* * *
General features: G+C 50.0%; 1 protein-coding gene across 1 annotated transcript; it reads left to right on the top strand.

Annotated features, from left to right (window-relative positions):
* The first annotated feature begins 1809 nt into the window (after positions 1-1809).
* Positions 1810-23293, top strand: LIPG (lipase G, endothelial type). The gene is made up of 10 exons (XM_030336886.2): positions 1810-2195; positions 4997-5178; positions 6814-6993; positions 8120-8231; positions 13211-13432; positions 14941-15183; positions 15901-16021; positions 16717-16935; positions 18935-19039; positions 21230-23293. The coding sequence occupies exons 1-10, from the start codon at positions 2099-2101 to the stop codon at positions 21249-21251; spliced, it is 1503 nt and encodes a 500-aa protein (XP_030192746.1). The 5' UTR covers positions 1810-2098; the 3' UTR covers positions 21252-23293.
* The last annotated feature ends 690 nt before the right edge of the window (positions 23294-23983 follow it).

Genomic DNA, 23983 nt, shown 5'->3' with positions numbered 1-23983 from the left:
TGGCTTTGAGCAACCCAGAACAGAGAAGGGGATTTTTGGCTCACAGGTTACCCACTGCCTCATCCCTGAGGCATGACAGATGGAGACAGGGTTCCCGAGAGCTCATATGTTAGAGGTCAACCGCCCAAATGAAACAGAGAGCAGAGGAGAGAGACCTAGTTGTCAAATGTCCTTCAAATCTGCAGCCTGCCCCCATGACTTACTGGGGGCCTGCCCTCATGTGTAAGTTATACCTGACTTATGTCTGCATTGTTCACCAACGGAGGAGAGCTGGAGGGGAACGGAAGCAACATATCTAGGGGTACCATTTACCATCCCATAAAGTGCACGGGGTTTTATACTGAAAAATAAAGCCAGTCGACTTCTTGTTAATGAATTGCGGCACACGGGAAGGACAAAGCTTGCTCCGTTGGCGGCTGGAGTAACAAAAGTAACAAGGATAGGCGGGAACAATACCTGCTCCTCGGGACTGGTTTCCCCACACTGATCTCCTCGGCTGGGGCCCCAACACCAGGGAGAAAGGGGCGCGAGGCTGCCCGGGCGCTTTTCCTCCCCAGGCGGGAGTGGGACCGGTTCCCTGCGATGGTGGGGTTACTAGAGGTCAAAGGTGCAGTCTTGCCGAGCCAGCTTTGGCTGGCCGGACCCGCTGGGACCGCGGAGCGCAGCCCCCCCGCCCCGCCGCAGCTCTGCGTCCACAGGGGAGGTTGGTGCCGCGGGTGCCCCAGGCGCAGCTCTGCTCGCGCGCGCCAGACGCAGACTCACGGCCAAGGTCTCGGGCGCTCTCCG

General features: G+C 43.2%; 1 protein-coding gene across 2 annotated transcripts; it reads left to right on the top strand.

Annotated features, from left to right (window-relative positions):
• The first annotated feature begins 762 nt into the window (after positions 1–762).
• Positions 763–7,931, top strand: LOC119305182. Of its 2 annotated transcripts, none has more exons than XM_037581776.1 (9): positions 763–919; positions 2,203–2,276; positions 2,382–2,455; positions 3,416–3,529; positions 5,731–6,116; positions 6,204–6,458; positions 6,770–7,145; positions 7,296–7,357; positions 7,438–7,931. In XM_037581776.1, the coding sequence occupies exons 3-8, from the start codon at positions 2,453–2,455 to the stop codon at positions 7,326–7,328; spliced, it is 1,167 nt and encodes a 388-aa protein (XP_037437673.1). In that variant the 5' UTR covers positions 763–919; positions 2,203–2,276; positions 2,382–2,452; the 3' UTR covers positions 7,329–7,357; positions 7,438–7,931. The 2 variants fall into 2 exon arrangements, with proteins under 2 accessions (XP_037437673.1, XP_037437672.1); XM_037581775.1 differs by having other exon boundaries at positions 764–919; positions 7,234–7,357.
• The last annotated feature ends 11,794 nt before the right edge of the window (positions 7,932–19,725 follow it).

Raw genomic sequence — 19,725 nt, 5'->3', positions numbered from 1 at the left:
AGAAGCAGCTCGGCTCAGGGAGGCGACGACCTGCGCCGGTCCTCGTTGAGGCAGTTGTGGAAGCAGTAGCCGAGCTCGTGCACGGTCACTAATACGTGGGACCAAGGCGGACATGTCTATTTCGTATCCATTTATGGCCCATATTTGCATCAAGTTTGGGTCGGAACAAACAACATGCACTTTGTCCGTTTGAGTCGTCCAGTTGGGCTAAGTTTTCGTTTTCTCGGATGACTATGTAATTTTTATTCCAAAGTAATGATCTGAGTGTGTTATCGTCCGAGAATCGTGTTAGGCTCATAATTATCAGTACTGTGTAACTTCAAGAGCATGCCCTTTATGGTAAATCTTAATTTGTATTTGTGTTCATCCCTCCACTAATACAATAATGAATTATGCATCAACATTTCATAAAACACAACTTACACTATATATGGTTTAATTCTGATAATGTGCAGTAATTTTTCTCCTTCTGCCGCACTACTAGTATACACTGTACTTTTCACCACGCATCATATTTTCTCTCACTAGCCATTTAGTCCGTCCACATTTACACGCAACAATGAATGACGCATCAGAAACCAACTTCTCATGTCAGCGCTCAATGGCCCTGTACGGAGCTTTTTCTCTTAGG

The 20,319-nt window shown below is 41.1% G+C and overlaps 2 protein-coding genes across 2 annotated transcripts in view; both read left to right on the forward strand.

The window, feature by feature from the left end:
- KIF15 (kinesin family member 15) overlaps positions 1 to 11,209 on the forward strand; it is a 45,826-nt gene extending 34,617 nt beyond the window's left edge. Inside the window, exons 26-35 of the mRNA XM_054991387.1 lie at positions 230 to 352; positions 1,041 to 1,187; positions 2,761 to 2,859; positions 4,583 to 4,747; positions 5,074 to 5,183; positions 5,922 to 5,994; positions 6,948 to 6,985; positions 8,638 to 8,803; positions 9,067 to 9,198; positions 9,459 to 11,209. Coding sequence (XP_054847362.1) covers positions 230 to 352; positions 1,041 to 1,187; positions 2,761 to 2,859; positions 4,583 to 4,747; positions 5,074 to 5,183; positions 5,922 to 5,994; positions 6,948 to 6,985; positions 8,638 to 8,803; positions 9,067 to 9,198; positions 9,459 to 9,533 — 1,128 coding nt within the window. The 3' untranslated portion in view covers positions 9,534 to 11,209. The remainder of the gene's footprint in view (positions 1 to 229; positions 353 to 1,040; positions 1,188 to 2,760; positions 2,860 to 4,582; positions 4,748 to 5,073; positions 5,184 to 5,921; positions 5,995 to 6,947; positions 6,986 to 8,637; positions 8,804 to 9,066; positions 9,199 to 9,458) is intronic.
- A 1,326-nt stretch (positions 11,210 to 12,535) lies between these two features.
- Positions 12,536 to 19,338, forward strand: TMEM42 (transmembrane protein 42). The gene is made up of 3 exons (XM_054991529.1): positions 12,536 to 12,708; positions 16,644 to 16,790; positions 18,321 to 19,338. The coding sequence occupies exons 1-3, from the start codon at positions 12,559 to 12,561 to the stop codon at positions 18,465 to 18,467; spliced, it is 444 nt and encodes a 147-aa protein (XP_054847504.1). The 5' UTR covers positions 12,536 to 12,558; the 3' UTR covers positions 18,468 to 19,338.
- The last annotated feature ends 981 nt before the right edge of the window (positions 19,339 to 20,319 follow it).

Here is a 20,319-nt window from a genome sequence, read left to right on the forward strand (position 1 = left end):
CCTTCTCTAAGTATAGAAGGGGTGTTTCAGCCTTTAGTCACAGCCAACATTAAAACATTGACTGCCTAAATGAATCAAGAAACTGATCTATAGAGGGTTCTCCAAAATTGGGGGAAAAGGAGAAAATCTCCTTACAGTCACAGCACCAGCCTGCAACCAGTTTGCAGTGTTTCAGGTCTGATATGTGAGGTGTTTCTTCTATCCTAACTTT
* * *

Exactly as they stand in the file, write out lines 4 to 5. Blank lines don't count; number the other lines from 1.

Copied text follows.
* Positions 1810-23293, top strand: LIPG (lipase G, endothelial type). The gene is made up of 10 exons (XM_030336886.2): positions 1810-2195; positions 4997-5178; positions 6814-6993; positions 8120-8231; positions 13211-13432; positions 14941-15183; positions 15901-16021; positions 16717-16935; positions 18935-19039; positions 21230-23293. The coding sequence occupies exons 1-10, from the start codon at positions 2099-2101 to the stop codon at positions 21249-21251; spliced, it is 1503 nt and encodes a 500-aa protein (XP_030192746.1). The 5' UTR covers positions 1810-2098; the 3' UTR covers positions 21252-23293.
* The last annotated feature ends 690 nt before the right edge of the window (positions 23294-23983 follow it).